Postcolonial theory has become enormously influential as a framework for understanding the Global South. It is also a school of thought popular because of its rejection of the supposedly universalizing categories of the Enlightenment. In this devastating critique, mounted on behalf of the radical Enlightenment tradition, Vivek Chibber offers the most comprehensive response yet to postcolonial theory. Focusing on the hugely popular Subaltern Studies project, Chibber shows that its foundational arguments are based on a series of analytical and historical misapprehensions. He demonstrates that it is possible to affirm a universalizing theory without succumbing to Eurocentrism or reductionism.
Postcolonial Theory and the Specter of Capital promises to be a historical milestone in contemporary social theory.
On the occasion of what would have been Frantz Fanon's 90th birthday, we share the conclusion of his famous The Wretched of the Earth, first published in 1961, in which he implores: "Leave this Europe where they are never done talking of Man, yet murder men everywhere they find them."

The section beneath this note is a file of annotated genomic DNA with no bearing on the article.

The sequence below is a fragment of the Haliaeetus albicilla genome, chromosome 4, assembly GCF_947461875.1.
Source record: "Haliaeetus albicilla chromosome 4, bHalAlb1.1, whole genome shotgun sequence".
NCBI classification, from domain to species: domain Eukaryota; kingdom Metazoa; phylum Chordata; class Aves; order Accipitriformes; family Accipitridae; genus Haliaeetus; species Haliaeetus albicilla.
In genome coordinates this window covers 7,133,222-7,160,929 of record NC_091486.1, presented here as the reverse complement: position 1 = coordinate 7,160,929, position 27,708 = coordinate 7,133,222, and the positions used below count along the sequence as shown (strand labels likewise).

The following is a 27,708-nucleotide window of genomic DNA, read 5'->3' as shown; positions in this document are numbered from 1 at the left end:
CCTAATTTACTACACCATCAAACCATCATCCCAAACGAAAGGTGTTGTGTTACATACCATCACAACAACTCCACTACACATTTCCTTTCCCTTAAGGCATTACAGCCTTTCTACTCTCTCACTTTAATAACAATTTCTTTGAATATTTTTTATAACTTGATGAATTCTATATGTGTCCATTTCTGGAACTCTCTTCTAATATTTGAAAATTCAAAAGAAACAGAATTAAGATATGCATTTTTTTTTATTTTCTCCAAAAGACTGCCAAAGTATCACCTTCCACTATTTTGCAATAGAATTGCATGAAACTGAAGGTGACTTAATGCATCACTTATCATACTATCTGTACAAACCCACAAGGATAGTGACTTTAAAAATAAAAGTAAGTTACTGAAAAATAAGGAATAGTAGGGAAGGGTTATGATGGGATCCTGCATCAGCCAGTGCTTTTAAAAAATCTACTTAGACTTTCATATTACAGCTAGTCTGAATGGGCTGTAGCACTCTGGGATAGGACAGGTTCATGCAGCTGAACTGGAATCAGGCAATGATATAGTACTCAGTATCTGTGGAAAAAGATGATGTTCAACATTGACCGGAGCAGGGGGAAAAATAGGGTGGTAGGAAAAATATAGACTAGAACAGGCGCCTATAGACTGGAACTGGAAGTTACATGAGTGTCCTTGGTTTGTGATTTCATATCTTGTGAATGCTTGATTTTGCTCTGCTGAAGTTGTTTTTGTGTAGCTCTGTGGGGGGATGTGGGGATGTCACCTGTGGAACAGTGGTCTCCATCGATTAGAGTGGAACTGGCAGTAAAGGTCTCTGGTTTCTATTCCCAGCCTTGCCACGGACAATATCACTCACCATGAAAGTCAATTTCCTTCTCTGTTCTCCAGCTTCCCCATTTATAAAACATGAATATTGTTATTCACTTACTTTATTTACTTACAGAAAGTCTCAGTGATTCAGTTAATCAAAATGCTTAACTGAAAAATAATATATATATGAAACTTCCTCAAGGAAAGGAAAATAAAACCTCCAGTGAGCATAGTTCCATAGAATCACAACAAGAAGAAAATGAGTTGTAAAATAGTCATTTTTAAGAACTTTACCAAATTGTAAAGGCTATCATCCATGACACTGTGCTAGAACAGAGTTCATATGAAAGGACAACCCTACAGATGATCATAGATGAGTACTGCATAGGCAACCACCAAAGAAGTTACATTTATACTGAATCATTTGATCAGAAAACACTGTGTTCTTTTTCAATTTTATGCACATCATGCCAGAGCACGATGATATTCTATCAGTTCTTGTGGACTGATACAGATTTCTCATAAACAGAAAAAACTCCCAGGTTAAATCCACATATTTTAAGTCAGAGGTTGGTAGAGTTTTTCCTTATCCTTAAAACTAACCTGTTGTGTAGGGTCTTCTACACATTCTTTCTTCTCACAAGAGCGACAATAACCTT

By Frantz Fanon, 1961
Anti-colonialist thinker, writer and revolutionary Frantz Fanon was born 90 years ago today, on 20th July 1925. To mark the anniversary, Verso presents an extract from Jean-Paul Sartre's preface to The Wretched of the Earth, published in Fanon's final year.
At a recent talk in Crotia, Vivek Chibber discussed some of the major theoretical issues at the heart of his Postcolonial Theory and the Specter of Capital, which has caused a storm of controversy that since its publication:
"One of the striking contradictions of postcolonial theory is that, even though it presents itself as the analytical framework of capitalist domination, it rejects the idea of a universal theory. Hence, it is in the awkward position of the acknowledgment that capitalism has been globalized, but denying that we can conceive a general theory of its functioning or its properties. This is a deep and devastating contradiction at the very heart of postcolonial theory. I will examine the sources of this dilemma and argue that the best framework for understanding capitalism remains a Marxian one, which I further defend from the accusations of weakness made by postcolonial critics."
The talk, moderated by Katarina Peović Vuković, was given at Cinema Europa, Crotia, for the 8th Subversive Film Festival, "Spaces of Emancipation: Micropolitics and Rebellions", 14th May 2015.
More from Vivek Chibber here.